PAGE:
PRI’s Vote Racing database informs voters of federal lawmakers and candidates who have expressed support of the RPM Act of 2021 (H.R. 3281/S.2736). This list on SaveOurRacecars.com consists of more than 150 people from both sides of the aisle, Republican and Democrat.
PRI has called the passage of the Recognizing the Protection of Motorsports (RPM) Act of 2021 as critical to the motorsports industry’s future. If enacted, it will protect the right of citizens to modified street cars, trucks, and motorcycles into dedicated race vehicles. It also protects the motorsport industry’s ability to sell products for racing competition. (For more on the RPM Act, read “RPM Act: Why You Should Urge Congress to Pass It”.)
The RPM Act seeks to reverse the EPA’s interpretation of the Clean Air Act. They contend one cannot convert a motor vehicle designed for street use into a race car. In 2015, the EPA’s position changed. Converted vehicles must remain emissions-compliant, even if not operated on roadways. The RPM Act will not interfere with the EPA’s authority to enforce emission compliance on individuals who illegally install race parts on vehicles driven on public roads and highways.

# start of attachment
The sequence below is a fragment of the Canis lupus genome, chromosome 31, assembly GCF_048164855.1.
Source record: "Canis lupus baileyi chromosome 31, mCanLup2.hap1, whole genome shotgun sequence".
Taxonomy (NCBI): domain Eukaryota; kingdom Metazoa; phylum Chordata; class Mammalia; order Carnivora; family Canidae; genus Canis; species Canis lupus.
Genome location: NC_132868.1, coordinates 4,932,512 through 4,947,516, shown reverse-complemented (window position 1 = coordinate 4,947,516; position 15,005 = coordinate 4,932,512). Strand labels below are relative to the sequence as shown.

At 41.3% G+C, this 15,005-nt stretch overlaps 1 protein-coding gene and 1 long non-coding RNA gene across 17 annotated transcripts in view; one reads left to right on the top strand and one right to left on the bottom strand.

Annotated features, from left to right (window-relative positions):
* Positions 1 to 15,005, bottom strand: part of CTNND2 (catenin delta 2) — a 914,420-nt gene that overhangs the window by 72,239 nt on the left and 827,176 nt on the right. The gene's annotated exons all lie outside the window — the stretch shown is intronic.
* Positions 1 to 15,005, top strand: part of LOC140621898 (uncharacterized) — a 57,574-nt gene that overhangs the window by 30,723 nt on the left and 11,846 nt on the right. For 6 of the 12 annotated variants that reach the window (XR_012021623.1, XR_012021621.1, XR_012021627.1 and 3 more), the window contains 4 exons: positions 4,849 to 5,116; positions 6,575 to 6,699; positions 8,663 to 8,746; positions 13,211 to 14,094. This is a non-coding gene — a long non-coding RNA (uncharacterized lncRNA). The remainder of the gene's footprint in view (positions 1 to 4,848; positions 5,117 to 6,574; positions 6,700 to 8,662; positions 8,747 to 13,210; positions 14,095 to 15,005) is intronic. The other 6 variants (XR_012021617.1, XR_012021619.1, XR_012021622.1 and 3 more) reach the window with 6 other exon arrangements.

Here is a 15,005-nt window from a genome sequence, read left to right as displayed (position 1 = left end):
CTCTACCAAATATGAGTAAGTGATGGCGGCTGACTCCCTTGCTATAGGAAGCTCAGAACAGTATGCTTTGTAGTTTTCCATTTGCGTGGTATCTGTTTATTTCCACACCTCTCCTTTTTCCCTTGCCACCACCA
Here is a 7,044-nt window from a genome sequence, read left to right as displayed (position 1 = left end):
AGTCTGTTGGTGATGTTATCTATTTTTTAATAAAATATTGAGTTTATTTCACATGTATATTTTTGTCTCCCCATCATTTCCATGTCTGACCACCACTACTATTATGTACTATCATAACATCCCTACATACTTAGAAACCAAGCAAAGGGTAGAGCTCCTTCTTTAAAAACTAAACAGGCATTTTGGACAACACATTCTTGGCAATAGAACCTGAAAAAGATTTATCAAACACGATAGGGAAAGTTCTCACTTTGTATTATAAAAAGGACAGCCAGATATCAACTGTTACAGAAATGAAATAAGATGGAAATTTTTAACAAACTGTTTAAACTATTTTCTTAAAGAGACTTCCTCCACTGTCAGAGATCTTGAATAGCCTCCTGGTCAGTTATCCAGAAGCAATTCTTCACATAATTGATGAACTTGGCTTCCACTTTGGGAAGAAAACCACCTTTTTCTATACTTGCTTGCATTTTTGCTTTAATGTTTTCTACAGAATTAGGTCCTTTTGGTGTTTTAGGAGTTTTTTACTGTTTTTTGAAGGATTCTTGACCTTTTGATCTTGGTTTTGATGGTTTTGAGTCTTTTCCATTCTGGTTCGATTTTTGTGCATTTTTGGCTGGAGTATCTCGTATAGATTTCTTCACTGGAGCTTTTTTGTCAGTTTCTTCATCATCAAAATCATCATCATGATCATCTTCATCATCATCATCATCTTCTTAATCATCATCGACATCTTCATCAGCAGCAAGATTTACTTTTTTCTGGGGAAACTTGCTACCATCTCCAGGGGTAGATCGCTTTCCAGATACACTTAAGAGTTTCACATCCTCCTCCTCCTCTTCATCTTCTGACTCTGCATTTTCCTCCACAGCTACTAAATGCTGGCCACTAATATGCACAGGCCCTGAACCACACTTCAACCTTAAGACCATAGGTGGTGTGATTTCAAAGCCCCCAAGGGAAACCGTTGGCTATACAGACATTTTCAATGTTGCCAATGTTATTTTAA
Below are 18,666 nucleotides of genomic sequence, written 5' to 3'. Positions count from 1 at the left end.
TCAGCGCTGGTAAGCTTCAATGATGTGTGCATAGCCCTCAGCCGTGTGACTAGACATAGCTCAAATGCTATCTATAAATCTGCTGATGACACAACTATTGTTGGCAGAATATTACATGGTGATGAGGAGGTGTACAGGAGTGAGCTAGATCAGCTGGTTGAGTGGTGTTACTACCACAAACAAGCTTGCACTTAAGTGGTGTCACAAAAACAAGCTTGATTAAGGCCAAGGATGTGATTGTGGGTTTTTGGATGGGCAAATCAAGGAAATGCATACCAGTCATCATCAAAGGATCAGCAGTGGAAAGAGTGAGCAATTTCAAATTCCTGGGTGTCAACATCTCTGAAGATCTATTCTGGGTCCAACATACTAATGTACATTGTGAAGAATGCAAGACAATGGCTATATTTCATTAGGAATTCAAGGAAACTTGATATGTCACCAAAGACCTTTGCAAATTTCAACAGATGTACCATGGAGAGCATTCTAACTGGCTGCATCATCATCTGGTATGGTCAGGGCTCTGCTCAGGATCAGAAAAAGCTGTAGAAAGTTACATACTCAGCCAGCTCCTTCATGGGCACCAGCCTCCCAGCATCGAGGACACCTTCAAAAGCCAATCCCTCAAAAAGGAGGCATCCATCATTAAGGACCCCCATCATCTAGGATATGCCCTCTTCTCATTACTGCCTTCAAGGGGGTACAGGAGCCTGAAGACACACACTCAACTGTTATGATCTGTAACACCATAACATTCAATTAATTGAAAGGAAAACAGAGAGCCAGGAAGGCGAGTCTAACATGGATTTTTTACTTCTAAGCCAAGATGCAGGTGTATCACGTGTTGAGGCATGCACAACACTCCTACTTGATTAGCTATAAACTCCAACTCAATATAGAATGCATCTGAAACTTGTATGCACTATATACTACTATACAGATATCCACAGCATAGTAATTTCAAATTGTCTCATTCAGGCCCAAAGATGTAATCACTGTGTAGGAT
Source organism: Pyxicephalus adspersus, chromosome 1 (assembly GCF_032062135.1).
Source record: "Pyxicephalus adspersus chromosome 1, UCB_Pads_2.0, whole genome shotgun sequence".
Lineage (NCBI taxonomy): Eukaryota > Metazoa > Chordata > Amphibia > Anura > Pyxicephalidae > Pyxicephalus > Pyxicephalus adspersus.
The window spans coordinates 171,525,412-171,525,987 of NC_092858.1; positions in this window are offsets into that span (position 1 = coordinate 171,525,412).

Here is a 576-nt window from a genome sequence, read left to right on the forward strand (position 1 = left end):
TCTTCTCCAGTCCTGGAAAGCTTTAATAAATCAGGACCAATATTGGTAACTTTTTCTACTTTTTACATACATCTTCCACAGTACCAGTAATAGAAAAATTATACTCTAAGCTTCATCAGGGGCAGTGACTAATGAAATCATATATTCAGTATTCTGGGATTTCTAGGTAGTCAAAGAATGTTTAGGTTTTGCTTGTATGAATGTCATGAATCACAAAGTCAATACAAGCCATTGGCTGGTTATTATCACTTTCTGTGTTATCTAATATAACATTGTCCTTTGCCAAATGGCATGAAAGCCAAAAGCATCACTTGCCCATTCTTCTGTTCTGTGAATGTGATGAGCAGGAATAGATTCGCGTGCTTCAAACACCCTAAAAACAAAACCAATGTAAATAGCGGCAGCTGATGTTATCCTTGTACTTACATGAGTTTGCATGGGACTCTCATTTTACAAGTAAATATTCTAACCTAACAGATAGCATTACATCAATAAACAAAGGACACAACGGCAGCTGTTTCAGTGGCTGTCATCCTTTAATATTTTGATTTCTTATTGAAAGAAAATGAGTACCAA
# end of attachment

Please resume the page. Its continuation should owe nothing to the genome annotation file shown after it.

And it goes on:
The “Save Our Racecars” website also offers steps you can take to help pass the legislation. Concern racers can email lawmakers with premade letters. They can also make calls with PRI-provided scripts.
“PRI has a long history of advocating for and protecting the racing industry, and the expansion of the Save Our Racecars campaign is our latest effort,” said PRI president Dr. Jamie Meyer. “Bringing together industry, enthusiasts and fans will be critical to driving awareness and support for an American passion that is under fire. The resources and access available on SaveOurRacecars.com make it easy for anyone to get involved, show their support, and demonstrate that support at the polls.”
PRI said “tens of thousands” of amateur and professional participants compete at more than 1,300 racetracks in the United States. Sales of racing products account for $2 billion annually. The entire high performance aftermarket industry totals $49 billion. However, despite the large numbers, PRI urges racers to support the RPM Act. With emails. Phone calls. And, in the voter’s booth come Election Day.
This year marks the Outside Groove Director of Photography’s 51st year of covering auto racing. Adaskaveg got his start working for track photographer Lloyd Burnham at Connecticut’s Stafford Motor Speedway in 1970. Since then, he’s been a columnist, writer, and photographer, in racing and in mainstream media, for several outlets, including the Journal Inquirer, Boston Herald, Stock Car Racing, and Speedway Illustrated. Among Adaskaveg’s many awards are the 1992 Eastern Motorsport Press Association (EMPA) Ace Lane Photographer of the Year and the 2019 National Motorsports Press Association (NMPA) George Cunningham Writer of the Year.